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Six ‘implicitly optimistic’ novels make the International Booker prize shortlist

Six ‘implicitly optimistic’ novels make the International Booker prize shortlist

Korean writer Hwang Sok-yong and German author Jenny Erpenbeck appear on this year’s International Booker shortlist, which features books exploring “divided families and divided societies”, according to prize administrator Fiammetta Rocco.

Hwang is shortlisted for his ninth novel translated into English, Mater 2-10, translated by Sora Kim-Russell and Youngjae Josephine Bae. The nearly 500-page novel traces a century of Korean history through the story of three generations of a family of rail workers and a laid-off factory worker. In her Guardian review, Maya Jaggi said it provides “a worker’s-eye view of the 20th-century history surrounding Korea’s partition”. It is the third year running that a South Korean author has been shortlisted for the prize.

While the six-strong shortlist is “implicitly optimistic”, the books engage “with current realities of racism and oppression, global violence and ecological disaster”, said judging chair and broadcaster Eleanor Wachtel. The winning author and translator, due to be announced at a London ceremony on 21 May, will each receive £25,000. Each shortlisted winner and translator will receive £2,500.

Erpenbeck is shortlisted for Kairos, translated by Michael Hofmann, which tells the story of a relationship set against the collapse of the German Democratic Republic. While the novel is “bleak in its view of love and politics, spending time with Erpenbeck’s rigorous and uncompromising imagination is invigorating all the way to the final page,” wrote Natasha Walter in her Guardian review.

Brazilian author Itamar Vieira Junior is shortlisted for his debut novel, Crooked Plow, translated by Johnny Lorenz. The novel looks at the lives of subsistence farmers in Brazil’s poorest region, three generations after the 1888 abolition of slavery. Its “deep dive into the quilombo communities offers a unique window into a world where the legacy of resistance and the fight for land rights weave through the personal and collective narratives of its characters, a perspective rarely captured with such intimacy and authenticity,” said the judges.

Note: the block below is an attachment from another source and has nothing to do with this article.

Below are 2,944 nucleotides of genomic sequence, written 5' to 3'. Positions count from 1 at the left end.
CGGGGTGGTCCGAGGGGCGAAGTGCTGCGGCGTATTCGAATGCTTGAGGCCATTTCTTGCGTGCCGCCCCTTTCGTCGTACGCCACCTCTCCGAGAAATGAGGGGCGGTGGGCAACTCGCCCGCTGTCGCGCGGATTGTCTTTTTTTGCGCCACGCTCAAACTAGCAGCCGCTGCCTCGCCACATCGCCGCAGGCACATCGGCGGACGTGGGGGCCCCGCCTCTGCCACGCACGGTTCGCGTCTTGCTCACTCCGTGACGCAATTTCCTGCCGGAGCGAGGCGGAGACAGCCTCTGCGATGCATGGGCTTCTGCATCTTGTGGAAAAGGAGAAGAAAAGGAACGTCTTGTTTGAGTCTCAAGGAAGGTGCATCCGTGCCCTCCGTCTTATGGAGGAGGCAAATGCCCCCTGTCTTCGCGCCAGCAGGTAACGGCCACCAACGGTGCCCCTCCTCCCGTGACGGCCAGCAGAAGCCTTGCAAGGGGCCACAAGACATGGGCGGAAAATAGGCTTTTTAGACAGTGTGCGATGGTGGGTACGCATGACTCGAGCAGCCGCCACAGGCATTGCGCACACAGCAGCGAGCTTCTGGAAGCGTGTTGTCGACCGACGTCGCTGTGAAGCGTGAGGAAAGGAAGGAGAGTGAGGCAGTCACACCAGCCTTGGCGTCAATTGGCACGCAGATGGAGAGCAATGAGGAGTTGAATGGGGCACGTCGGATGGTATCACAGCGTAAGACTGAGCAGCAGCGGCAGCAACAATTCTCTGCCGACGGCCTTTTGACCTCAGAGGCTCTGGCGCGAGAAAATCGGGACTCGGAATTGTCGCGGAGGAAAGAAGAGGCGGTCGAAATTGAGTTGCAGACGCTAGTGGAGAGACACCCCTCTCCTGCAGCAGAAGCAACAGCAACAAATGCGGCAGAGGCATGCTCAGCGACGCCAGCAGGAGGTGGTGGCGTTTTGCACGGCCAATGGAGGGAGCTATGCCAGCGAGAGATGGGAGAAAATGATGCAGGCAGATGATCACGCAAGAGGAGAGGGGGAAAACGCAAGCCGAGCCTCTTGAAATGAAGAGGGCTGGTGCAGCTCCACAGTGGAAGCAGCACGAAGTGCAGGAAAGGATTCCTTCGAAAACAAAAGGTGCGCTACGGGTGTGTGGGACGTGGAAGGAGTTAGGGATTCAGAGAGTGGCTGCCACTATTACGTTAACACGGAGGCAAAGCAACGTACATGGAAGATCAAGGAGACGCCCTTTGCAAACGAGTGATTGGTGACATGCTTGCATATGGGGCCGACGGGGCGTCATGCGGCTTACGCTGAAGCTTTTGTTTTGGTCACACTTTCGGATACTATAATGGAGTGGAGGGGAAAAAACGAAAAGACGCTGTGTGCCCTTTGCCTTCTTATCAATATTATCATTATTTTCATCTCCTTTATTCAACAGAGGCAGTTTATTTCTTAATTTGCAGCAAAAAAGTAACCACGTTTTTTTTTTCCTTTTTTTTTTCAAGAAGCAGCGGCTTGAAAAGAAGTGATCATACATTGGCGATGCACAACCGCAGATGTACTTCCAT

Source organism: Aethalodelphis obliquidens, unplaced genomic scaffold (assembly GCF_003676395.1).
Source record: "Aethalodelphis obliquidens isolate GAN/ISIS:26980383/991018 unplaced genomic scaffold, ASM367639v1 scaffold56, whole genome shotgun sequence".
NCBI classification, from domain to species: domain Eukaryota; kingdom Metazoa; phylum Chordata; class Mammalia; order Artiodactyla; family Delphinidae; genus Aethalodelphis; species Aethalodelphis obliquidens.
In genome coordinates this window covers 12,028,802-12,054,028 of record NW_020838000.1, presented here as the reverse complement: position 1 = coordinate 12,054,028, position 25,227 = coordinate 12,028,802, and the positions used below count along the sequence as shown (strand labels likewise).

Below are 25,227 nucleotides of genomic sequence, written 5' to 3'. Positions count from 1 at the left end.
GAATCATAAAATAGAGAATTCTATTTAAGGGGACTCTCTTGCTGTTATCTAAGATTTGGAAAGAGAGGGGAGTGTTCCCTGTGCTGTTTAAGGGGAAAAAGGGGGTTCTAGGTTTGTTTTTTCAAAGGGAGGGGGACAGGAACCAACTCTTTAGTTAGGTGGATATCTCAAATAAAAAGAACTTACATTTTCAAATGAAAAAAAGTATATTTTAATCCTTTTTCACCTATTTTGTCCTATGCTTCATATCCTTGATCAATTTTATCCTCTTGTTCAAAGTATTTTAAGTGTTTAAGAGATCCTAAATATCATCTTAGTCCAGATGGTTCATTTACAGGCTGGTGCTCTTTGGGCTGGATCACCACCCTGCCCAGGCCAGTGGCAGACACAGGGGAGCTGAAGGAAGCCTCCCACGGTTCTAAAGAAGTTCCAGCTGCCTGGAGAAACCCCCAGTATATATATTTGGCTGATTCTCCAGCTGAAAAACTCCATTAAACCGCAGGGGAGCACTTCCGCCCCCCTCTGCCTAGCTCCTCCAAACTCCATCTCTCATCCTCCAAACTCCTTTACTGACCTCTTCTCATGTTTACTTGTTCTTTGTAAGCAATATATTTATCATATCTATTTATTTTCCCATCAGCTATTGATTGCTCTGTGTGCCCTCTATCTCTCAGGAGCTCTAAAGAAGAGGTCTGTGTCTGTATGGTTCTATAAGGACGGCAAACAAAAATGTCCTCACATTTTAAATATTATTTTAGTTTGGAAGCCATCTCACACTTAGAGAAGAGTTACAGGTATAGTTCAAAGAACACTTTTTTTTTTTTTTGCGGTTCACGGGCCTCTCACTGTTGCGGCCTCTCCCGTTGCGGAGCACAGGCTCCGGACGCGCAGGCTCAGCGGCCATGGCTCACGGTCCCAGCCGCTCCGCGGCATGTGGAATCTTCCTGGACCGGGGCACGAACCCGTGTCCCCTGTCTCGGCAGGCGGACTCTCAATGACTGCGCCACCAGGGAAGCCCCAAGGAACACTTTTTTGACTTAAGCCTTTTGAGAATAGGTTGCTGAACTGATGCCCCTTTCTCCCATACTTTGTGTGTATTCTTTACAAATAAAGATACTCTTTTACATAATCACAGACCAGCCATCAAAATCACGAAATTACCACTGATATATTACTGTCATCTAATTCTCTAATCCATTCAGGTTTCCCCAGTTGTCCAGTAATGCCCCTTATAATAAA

Wachtel was joined on the judging panel by poet Natalie Diaz, novelist Romesh Gunesekera, visual artist William Kentridge and writer, editor and translator Aaron Robertson. The panel selected the shortlist from a longlist of 13 titles, which featured four authors from South America, signalling a “second ‘boom’ in Latin American fiction”, according to Rocco. The longlist was chosen from 149 books published in the UK and/or Ireland between 1 May 2023 and 30 April 2024.

Selva Almada is the fourth author from Argentina to be shortlisted since 2020, with her novel Not a River, translated by Annie McDermott. The “deceptively simple” novel about three men going fishing on a river “slowly reveals a deep sense of foreboding and memories of trauma,” said judges.

Longlisted books that did not make the shortlist include A Dictator Calls by Ismail Kadare, translated by John Hodgson; The Silver Bone by Andrey Kurkov, translated by Boris Dralyuk; and The House on Via Gemito by Domenico Starnone, translated by Oonagh Stransky.

Swedish writer Ia Genberg was shortlisted for The Details, translated by Kira Josefsson, in which a woman bedridden with a high fever revisits books and memories from her past. “The nonlinear narrative renders the protagonist both vivid and obscure – the perfect conduit for this compelling, uncannily precise meditation on transience,” wrote Hephzibah Anderson in the Observer.

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Completing the shortlist is Dutch author Jente Posthuma with What I’d Rather Not Think About, translated by Sarah Timmer Harvey, which is narrated by a twin whose brother has recently killed himself. “The book’s raw exploration of a sibling relationship, coupled with a rare authenticity in depicting the process of mourning, provides a narrative that’s both uniquely insightful and tender in its humanity,” said the judges.

Previous winners of the prize include Han Kang, Olga Tokarczuk and Lucas Rijneveld. Bulgarian writer Georgi Gospodinov and translator Angela Rodel won the 2023 prize for Time Shelter.

To explore all the books on the shortlist for the International Booker prize 2024 visit guardianbookshop.com. Delivery charges may apply.

Source: theguardian.com